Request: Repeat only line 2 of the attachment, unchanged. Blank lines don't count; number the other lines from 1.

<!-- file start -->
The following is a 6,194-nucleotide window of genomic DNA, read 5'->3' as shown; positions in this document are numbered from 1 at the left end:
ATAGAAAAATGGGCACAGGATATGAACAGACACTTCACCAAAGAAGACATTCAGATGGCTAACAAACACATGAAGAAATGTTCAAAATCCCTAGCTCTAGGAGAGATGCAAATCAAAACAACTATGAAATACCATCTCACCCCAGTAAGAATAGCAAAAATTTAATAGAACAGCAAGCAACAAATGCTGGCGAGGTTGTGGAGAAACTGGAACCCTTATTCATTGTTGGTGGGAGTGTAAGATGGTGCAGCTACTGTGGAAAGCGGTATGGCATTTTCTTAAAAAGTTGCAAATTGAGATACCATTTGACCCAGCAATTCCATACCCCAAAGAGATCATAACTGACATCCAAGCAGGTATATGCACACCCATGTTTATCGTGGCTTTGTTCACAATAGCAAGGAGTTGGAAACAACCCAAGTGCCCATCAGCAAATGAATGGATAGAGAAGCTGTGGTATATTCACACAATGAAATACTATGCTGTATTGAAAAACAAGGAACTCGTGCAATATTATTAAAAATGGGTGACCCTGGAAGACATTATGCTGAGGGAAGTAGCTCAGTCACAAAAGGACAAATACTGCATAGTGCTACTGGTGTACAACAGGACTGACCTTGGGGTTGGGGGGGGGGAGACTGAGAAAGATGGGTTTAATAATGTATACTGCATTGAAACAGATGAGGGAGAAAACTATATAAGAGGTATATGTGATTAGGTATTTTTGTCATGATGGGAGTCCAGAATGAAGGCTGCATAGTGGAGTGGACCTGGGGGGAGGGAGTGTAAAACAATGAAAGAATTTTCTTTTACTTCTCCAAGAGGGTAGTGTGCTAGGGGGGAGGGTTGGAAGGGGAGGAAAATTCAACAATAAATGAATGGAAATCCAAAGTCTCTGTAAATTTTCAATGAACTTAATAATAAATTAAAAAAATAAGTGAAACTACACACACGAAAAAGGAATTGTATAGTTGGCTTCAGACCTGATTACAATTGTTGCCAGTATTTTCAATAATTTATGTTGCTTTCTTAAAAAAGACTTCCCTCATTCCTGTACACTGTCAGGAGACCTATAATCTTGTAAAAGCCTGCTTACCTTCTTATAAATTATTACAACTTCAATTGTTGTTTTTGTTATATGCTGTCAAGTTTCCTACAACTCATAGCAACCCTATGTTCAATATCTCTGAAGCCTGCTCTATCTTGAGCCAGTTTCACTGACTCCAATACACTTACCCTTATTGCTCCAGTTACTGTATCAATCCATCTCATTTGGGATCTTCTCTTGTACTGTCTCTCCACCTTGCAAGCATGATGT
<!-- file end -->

ATAGAAAAATGGGCACAGGATATGAACAGACACTTCACCAAAGAAGACATTCAGATGGCTAACAAACACATGAAGAAATGTTCAAAATCCCTAGCTCTAGGAGAGATGCAAATCAAAACAACTATGAAATACCATCTCACCCCAGTAAGAATAGCAAAAATTTAATAGAACAGCAAGCAACAAATGCTGGCGAGGTTGTGGAGAAACTGGAACCCTTATTCATTGTTGGTGGGAGTGTAAGATGGTGCAGCTACTGTGGAAAGCGGTATGGCATTTTCTTAAAAAGTTGCAAATTGAGATACCATTTGACCCAGCAATTCCATACCCCAAAGAGATCATAACTGACATCCAAGCAGGTATATGCACACCCATGTTTATCGTGGCTTTGTTCACAATAGCAAGGAGTTGGAAACAACCCAAGTGCCCATCAGCAAATGAATGGATAGAGAAGCTGTGGTATATTCACACAATGAAATACTATGCTGTATTGAAAAACAAGGAACTCGTGCAATATTATTAAAAATGGGTGACCCTGGAAGACATTATGCTGAGGGAAGTAGCTCAGTCACAAAAGGACAAATACTGCATAGTGCTACTGGTGTACAACAGGACTGACCTTGGGGTTGGGGGGGGGGAGACTGAGAAAGATGGGTTTAATAATGTATACTGCATTGAAACAGATGAGGGAGAAAACTATATAAGAGGTATATGTGATTAGGTATTTTTGTCATGATGGGAGTCCAGAATGAAGGCTGCATAGTGGAGTGGACCTGGGGGGAGGGAGTGTAAAACAATGAAAGAATTTTCTTTTACTTCTCCAAGAGGGTAGTGTGCTAGGGGGGAGGGTTGGAAGGGGAGGAAAATTCAACAATAAATGAATGGAAATCCAAAGTCTCTGTAAATTTTCAATGAACTTAATAATAAATTAAAAAAATAAGTGAAACTACACACACGAAAAAGGAATTGTATAGTTGGCTTCAGACCTGATTACAATTGTTGCCAGTATTTTCAATAATTTATGTTGCTTTCTTAAAAAAGACTTCCCTCATTCCTGTACACTGTCAGGAGACCTATAATCTTGTAAAAGCCTGCTTACCTTCTTATAAATTATTACAACTTCAATTGTTGTTTTTGTTATATGCTGTCAAGTTTCCTACAACTCATAGCAACCCTATGTTCAATATCTCTGAAGCCTGCTCTATCTTGAGCCAGTTTCACTGACTCCAATACACTTACCCTTATTGCTCCAGTTACTGTATCAATCCATCTCATTTGGGATCTTCTCTTGTACTGTCTCTCCACCTTGCAAGCATGATGT